Donald Trump committed fraud for years while building the real estate empire that catapulted him to fame and the White House, a New York judge ruled on Tuesday in a strongly worded rejection of the former president’s bid to throw out a civil lawsuit against him.
Judge Arthur Engoron found that Trump and executives from his company, including his sons Eric and Donald Jr, routinely and repeatedly deceived banks, insurers and others by massively overvaluing assets and exaggerating his net worth on paperwork.
His ruling came in a civil lawsuit brought by Letitia James, New York’s attorney general, days before the start of a non-jury trial that will hear accusations that Trump, and the Trump Organization, lied for a decade about asset values and his net worth to get better terms on bank loans and insurance.
“The documents here clearly contain fraudulent valuations that defendants used in business,” Engoron wrote.
James has said Trump had effectively engaged in a “bait and switch” operation, inflating his net worth by as much as $2.23bn, and by one measure as much as $3.6bn, on annual financial statements given to banks and insurers.
Assets whose values were inflated include Trump’s Mar-a-Lago estate in Florida, his penthouse apartment in Manhattan’s Trump Tower, and various office buildings and golf courses, James said in the lawsuit filed in September 2022.
Alina Habba, Trump’s general counsel, described the Trump Organization as “an American success story” and called the judge’s ruling “fundamentally flawed”.
“We intend to immediately appeal this decision because President Trump and his family, like every American business owner, is entitled to their day in court,” Habba said in a statement on Tuesday.
Trump’s legal team had previously asked Engoron to dismiss the case against him, arguing James lacked authority to file the lawsuit because there was no evidence the public was harmed by Trump’s actions, and that many of the allegations were beyond the statute of limitations.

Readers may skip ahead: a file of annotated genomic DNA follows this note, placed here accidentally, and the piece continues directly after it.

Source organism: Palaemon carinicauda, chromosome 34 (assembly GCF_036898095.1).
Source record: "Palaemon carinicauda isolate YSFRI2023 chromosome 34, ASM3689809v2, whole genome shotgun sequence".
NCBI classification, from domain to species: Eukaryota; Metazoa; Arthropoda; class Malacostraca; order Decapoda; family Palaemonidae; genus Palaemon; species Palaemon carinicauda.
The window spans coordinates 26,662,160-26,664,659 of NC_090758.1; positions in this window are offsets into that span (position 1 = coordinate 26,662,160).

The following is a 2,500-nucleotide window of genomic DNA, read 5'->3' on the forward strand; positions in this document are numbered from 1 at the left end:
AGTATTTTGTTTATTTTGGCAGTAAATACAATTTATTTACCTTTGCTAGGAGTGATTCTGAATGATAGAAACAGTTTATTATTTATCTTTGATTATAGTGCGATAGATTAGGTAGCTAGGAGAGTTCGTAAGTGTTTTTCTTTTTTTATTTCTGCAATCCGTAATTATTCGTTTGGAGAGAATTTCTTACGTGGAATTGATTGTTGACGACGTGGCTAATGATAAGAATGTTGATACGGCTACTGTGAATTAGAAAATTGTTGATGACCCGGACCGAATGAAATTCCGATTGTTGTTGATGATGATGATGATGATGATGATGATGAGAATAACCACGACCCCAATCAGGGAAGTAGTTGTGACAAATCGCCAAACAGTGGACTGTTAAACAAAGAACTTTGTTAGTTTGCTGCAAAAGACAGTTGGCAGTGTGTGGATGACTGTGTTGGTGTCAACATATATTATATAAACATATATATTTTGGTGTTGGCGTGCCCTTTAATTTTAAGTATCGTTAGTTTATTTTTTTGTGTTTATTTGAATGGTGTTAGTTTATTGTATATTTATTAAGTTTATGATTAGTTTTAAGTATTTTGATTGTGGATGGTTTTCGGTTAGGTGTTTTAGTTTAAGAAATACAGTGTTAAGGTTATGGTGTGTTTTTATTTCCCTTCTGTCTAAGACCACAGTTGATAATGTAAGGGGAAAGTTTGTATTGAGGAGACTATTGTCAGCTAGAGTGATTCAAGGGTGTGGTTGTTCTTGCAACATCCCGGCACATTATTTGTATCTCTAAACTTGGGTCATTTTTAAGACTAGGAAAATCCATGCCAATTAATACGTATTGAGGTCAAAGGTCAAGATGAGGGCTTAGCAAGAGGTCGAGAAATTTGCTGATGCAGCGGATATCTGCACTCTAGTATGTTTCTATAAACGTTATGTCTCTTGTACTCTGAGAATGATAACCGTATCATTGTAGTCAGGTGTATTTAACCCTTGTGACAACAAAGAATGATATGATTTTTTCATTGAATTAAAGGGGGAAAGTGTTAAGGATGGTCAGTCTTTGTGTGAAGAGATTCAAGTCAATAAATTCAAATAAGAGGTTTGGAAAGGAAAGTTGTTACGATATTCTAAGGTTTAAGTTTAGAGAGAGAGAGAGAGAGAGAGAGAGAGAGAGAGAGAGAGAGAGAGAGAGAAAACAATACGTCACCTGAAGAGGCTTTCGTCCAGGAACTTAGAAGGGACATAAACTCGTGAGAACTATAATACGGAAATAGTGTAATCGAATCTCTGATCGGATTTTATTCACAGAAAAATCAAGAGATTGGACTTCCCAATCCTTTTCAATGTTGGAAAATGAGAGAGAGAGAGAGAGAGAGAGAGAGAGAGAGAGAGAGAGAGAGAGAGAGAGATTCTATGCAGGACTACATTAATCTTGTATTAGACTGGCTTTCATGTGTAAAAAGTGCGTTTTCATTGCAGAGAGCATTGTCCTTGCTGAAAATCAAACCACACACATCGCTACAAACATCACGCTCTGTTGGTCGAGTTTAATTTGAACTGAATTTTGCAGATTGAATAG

But the judge indicated last week he was not inclined to be sympathetic, rebuking Trump’s lawyers for making “frivolous arguments” and stating he was considering sanctions against them.
Chris Kise, who is also representing Trump in a federal indictment in Florida over the former president’s handling of classified documents after leaving the White House, argued: “What is happening here is what happens every day in complex business transactions”.
Engoron was not swayed.
“The fact that no one was hurt does not mean the case gets dismissed,” he said. In his ruling on Tuesday, he granted a motion by James seeking sanctions against Trump’s legal team for repeatedly making arguments already rejected, fining five attorneys $7,500 each.
Manhattan prosecutors had looked into bringing a criminal case over the fraudulent conduct but declined to do so, leaving James to sue Trump and seek penalties that could disrupt his and his family’s ability to do business in New York.
Engoron’s ruling, in a phase of the case known as summary judgment, resolves the key claim in James’s lawsuit, although six others remain.
The non-jury trial is scheduled to start on 2 October. James is seeking $250m in penalties and a ban on Trump doing business in New York, his home state. The hearing could last into December, Engoron has said.
The judge has penalized Trump before. In early 2022, the former president paid $110,000 in fines after failing to meet case deadlines.
The case is one of several that Trump, the runaway leader in the race for the 2024 Republican presidential nomination, must navigate while appearing on the campaign trail. He faces 91 criminal charges under four indictments, for hush-money payments to an adult movie star, illegal retention of classified information, and election subversion at the federal and state levels.
In civil court, he also faces a second defamation trial involving the writer E Jean Carroll, who said he sexually assaulted her in the 1990s. Found liable for defamation and sexual abuse, Trump has already been fined about $5m and adjudicated as a rapist.
Martin Pengelly and agencies contributed reporting